March 3, 2019 — Eighth Sunday in Ordinary Time
Today’s readings exhort us Christian disciples to form ourselves — mind and heart — in imitation of Christ so we can better reflect His goodness in our daily lives.
The first reading from Sirach offers timeless counsel: “the fruit of a tree shows the care it has had: so too does one’s speech disclose the bent of one’s mind. Praise no one before he speaks.” Jesus uses the very same analogy in today’s Gospel reading from Luke. “A good tree does not bear rotten fruit, nor does a rotten tree bear good fruit. For every tree is known by its own fruit.” Jesus explains, “A good person out of the store of goodness in his heart produces good… for from the fullness of the heart the mouth speaks.”
Everything we have is a gift from God to be used for His honor and glory. This includes the gift of speech and, even more broadly, all forms of modern-day communication — email, text, Twitter, Facebook and the rest. What comes forth from our mouths, or keyboard, or phone, is a reflection of what is in our minds and hearts. Our ability to communicate with each other is itself a gift that we must steward well.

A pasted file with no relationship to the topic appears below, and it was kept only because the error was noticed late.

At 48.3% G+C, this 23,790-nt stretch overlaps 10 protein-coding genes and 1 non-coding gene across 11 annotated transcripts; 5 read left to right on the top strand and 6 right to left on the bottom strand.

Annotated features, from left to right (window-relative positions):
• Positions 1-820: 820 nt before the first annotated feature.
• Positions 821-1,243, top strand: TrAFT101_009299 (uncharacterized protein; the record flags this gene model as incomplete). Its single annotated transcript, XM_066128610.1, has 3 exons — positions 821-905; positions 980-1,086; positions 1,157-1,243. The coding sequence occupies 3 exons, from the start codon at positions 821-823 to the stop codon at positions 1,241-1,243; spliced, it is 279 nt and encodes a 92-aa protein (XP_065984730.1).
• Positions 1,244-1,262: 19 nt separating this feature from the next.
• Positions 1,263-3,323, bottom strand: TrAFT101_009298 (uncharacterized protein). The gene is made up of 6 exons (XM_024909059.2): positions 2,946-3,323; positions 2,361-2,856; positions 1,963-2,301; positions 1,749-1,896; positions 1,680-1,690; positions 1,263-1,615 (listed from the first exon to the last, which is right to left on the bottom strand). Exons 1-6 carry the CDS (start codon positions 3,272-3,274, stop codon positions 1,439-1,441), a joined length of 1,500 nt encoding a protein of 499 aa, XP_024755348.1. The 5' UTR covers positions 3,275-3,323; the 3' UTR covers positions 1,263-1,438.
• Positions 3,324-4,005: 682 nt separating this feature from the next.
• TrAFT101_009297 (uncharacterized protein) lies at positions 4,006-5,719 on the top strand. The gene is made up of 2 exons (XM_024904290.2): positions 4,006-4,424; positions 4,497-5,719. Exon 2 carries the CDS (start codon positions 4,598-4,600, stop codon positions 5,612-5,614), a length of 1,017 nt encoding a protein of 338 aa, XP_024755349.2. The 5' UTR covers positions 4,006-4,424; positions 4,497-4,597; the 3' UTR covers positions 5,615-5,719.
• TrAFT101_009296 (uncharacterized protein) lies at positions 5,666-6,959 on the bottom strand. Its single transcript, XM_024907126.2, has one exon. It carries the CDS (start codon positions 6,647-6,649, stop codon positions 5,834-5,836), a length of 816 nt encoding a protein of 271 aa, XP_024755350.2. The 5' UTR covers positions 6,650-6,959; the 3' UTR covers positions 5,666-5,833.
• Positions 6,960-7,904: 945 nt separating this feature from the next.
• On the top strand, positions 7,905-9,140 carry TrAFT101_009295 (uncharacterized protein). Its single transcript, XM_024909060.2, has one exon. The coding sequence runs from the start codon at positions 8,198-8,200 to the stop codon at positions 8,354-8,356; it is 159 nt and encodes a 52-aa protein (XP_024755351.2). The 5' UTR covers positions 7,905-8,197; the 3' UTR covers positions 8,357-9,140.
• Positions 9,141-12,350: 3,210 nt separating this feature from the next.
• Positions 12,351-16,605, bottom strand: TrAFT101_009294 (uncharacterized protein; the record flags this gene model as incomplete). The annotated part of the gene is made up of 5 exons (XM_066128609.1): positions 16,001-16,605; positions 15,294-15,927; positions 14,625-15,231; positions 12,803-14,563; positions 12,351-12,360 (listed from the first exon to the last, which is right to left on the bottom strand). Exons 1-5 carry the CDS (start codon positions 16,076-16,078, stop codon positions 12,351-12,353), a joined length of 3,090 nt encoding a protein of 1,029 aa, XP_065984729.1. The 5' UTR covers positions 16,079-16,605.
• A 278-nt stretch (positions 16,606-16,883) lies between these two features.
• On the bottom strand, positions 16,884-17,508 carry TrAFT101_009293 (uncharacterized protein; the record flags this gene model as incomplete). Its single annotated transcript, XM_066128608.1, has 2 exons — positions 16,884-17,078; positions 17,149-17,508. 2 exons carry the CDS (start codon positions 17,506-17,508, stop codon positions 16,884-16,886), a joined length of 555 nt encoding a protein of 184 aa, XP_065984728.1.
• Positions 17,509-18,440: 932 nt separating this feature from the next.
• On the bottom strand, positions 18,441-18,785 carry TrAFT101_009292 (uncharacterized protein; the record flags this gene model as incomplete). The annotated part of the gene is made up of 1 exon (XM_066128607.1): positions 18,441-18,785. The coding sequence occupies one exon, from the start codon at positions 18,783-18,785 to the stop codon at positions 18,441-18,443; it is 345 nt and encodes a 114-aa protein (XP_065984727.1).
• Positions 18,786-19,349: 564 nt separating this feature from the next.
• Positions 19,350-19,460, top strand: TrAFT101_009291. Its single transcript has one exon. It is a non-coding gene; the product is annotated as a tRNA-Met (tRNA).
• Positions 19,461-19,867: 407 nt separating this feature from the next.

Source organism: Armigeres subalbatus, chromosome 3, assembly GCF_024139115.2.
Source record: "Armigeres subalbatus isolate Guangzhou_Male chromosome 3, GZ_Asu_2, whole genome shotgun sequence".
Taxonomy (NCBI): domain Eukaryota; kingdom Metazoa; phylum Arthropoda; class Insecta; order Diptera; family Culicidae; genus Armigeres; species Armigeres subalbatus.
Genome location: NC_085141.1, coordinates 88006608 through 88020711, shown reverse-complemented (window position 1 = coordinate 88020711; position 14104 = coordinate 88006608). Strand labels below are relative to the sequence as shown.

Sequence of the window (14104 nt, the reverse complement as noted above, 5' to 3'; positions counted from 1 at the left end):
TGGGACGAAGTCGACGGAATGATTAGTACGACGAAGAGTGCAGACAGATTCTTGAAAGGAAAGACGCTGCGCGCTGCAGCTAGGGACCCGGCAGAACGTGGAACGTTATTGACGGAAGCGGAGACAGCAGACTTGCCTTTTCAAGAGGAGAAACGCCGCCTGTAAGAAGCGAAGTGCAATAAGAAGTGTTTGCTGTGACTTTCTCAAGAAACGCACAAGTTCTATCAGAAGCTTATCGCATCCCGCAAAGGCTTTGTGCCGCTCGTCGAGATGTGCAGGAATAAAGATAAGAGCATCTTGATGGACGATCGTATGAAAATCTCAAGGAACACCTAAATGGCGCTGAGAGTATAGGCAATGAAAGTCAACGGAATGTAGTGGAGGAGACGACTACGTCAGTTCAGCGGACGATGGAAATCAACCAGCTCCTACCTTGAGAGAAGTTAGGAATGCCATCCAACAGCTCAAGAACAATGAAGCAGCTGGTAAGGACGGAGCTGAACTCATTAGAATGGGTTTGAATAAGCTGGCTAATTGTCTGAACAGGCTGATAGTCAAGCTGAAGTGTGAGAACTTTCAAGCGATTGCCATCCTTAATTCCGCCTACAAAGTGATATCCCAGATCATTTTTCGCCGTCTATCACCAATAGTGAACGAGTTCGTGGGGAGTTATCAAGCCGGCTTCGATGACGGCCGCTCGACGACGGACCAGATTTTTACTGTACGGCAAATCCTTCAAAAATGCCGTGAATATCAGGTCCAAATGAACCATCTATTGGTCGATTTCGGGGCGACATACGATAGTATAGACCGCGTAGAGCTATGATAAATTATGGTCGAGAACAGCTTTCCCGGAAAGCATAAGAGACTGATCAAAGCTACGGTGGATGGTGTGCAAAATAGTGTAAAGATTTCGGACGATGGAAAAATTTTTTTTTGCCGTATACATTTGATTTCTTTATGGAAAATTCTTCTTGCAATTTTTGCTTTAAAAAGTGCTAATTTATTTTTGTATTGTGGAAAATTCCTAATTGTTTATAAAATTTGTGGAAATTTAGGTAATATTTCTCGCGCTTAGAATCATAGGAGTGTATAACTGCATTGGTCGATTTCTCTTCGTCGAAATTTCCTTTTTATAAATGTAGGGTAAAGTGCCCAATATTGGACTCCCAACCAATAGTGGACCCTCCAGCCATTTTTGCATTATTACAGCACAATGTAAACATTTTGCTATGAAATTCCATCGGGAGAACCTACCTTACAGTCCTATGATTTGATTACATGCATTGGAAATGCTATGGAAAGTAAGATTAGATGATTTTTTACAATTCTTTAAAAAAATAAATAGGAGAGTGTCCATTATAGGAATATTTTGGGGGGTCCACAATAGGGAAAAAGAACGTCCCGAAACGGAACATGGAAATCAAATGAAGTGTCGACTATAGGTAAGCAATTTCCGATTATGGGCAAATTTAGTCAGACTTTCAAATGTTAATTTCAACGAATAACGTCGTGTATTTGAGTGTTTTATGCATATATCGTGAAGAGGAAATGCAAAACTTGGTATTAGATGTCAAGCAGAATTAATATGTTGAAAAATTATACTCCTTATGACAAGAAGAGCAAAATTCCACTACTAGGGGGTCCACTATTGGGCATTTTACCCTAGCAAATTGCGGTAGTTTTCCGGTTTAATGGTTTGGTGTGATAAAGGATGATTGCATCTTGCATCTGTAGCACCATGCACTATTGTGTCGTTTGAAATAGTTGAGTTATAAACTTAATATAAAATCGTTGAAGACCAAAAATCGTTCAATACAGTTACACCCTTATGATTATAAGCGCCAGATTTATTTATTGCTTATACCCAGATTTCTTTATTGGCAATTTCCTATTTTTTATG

In the same Gospel passage, Jesus reminds us, “No disciple is superior to the teacher; but when fully trained, every disciple will be like his teacher.” We must therefore be trained by Jesus our teacher so that our minds and hearts will be aligned with His mind and heart, and our speech (and actions for that matter) will reflect His goodness.
How do we obtain this training? Thankfully, we have an abundance of supernatural “training materials” at our disposal. First and foremost, we can spend time with the Teacher, our Lord: we can study His life through reading the Scriptures, and we can listen and speak with Him in quiet, regular times of prayer. We can expand our faith knowledge through study of the Catechism of the Catholic Church. We can find healing and strength in the Sacrament of Reconciliation. Amazingly, we can partake of His Body and Blood in the Eucharist.
The more intentionally and frequently we make use of these means, the more we will become like our Teacher and Lord. Then, all that we do and say (and tweet and post) will bring others closer to Him. This is the life’s work of the Christian steward. It is privileged work indeed.